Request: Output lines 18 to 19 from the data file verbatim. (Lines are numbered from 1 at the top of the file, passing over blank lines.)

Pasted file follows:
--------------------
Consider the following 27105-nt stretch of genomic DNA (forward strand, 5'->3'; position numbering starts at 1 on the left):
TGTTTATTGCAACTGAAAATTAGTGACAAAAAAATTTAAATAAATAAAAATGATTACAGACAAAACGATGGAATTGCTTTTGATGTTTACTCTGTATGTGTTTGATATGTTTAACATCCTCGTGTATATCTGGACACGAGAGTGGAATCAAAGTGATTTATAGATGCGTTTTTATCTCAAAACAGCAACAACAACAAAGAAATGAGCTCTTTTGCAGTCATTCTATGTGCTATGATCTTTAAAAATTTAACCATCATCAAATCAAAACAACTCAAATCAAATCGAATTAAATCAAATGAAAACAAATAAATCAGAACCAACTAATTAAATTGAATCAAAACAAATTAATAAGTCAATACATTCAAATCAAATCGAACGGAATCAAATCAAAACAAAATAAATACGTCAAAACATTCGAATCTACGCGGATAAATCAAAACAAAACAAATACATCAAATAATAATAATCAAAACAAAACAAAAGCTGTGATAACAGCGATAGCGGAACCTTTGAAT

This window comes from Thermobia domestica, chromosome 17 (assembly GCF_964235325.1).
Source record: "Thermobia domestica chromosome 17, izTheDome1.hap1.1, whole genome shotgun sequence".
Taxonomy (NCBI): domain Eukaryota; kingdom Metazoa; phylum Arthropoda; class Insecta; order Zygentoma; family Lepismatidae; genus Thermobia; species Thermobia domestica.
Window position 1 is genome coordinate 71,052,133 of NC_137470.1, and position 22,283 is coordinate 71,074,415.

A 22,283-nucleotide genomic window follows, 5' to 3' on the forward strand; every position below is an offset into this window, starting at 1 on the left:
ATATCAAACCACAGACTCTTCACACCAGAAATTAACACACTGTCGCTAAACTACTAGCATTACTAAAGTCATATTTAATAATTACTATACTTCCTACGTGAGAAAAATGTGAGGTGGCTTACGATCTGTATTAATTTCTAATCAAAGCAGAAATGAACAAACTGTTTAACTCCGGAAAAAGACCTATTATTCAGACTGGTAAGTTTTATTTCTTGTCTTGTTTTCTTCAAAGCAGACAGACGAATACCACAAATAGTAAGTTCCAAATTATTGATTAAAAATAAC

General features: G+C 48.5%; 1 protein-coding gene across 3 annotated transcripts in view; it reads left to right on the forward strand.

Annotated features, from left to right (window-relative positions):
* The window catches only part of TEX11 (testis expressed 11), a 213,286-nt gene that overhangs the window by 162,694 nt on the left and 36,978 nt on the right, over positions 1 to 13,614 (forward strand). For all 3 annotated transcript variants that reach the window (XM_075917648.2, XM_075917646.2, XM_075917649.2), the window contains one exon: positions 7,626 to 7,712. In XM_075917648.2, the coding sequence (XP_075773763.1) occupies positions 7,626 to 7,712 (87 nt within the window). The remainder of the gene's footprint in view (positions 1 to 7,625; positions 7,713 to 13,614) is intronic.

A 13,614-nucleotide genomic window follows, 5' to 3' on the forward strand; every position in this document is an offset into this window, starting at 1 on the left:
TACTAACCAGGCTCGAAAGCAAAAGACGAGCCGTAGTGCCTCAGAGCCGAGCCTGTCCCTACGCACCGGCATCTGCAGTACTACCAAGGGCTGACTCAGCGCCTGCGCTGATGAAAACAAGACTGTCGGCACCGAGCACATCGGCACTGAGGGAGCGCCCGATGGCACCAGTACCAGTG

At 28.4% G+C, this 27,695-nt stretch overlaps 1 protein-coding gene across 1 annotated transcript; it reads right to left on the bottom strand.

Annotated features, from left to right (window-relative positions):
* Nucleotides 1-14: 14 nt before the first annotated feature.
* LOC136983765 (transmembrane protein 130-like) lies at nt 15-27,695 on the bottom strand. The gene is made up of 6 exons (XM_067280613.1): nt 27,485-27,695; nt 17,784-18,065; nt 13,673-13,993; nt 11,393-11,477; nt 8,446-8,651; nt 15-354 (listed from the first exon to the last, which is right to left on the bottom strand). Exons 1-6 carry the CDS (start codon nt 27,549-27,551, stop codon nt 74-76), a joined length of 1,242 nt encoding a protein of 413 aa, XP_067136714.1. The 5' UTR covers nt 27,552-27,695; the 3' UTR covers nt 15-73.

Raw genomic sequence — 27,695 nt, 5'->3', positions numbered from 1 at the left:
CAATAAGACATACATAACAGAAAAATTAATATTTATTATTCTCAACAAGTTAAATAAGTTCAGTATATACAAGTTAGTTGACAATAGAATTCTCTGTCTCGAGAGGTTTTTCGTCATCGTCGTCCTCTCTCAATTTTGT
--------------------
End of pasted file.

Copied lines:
Raw genomic sequence — 27,695 nt, 5'->3', positions numbered from 1 at the left:
CAATAAGACATACATAACAGAAAAATTAATATTTATTATTCTCAACAAGTTAAATAAGTTCAGTATATACAAGTTAGTTGACAATAGAATTCTCTGTCTCGAGAGGTTTTTCGTCATCGTCGTCCTCTCTCAATTTTGT